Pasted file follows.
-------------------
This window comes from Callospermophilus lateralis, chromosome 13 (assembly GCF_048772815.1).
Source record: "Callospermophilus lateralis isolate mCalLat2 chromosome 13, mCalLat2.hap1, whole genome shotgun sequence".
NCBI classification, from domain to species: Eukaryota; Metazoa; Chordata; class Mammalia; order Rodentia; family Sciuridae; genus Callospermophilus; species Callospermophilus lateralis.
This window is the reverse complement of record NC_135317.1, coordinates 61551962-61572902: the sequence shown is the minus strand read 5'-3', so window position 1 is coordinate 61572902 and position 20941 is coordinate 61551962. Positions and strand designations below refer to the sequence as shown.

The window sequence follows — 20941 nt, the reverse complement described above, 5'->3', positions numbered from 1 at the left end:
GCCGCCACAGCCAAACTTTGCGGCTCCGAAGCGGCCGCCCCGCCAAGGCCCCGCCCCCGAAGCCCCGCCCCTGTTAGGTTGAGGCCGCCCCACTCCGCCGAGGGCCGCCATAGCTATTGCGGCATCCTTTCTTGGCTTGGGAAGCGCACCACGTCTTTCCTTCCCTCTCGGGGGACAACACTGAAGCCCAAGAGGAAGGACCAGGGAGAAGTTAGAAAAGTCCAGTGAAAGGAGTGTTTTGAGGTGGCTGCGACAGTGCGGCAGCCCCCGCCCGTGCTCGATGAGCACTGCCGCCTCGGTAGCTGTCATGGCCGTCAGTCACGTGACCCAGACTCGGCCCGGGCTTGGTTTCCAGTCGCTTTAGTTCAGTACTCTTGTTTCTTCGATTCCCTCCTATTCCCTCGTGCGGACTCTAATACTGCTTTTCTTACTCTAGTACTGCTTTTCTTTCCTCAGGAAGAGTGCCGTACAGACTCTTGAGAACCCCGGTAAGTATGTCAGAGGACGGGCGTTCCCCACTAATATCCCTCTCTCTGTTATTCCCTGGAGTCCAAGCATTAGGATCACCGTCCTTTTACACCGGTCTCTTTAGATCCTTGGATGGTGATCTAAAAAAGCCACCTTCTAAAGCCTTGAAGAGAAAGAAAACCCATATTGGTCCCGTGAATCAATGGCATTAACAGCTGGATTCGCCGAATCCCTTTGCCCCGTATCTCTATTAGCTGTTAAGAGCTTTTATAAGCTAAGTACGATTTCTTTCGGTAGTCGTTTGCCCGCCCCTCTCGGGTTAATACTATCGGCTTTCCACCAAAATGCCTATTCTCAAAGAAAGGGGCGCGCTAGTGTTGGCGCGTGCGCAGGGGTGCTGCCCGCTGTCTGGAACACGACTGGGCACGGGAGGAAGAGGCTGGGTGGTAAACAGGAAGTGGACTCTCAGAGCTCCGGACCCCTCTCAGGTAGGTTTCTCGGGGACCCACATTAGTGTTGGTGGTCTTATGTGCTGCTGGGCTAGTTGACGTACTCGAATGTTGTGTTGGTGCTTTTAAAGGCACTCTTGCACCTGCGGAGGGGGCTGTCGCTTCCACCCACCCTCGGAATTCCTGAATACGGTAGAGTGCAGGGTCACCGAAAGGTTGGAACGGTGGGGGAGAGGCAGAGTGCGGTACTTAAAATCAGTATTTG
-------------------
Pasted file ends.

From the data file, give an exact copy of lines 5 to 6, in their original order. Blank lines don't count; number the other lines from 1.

The window sequence follows — 20941 nt, the reverse complement described above, 5'->3', positions numbered from 1 at the left end:
GCCGCCACAGCCAAACTTTGCGGCTCCGAAGCGGCCGCCCCGCCAAGGCCCCGCCCCCGAAGCCCCGCCCCTGTTAGGTTGAGGCCGCCCCACTCCGCCGAGGGCCGCCATAGCTATTGCGGCATCCTTTCTTGGCTTGGGAAGCGCACCACGTCTTTCCTTCCCTCTCGGGGGACAACACTGAAGCCCAAGAGGAAGGACCAGGGAGAAGTTAGAAAAGTCCAGTGAAAGGAGTGTTTTGAGGTGGCTGCGACAGTGCGGCAGCCCCCGCCCGTGCTCGATGAGCACTGCCGCCTCGGTAGCTGTCATGGCCGTCAGTCACGTGACCCAGACTCGGCCCGGGCTTGGTTTCCAGTCGCTTTAGTTCAGTACTCTTGTTTCTTCGATTCCCTCCTATTCCCTCGTGCGGACTCTAATACTGCTTTTCTTACTCTAGTACTGCTTTTCTTTCCTCAGGAAGAGTGCCGTACAGACTCTTGAGAACCCCGGTAAGTATGTCAGAGGACGGGCGTTCCCCACTAATATCCCTCTCTCTGTTATTCCCTGGAGTCCAAGCATTAGGATCACCGTCCTTTTACACCGGTCTCTTTAGATCCTTGGATGGTGATCTAAAAAAGCCACCTTCTAAAGCCTTGAAGAGAAAGAAAACCCATATTGGTCCCGTGAATCAATGGCATTAACAGCTGGATTCGCCGAATCCCTTTGCCCCGTATCTCTATTAGCTGTTAAGAGCTTTTATAAGCTAAGTACGATTTCTTTCGGTAGTCGTTTGCCCGCCCCTCTCGGGTTAATACTATCGGCTTTCCACCAAAATGCCTATTCTCAAAGAAAGGGGCGCGCTAGTGTTGGCGCGTGCGCAGGGGTGCTGCCCGCTGTCTGGAACACGACTGGGCACGGGAGGAAGAGGCTGGGTGGTAAACAGGAAGTGGACTCTCAGAGCTCCGGACCCCTCTCAGGTAGGTTTCTCGGGGACCCACATTAGTGTTGGTGGTCTTATGTGCTGCTGGGCTAGTTGACGTACTCGAATGTTGTGTTGGTGCTTTTAAAGGCACTCTTGCACCTGCGGAGGGGGCTGTCGCTTCCACCCACCCTCGGAATTCCTGAATACGGTAGAGTGCAGGGTCACCGAAAGGTTGGAACGGTGGGGGAGAGGCAGAGTGCGGTACTTAAAATCAGTATTTG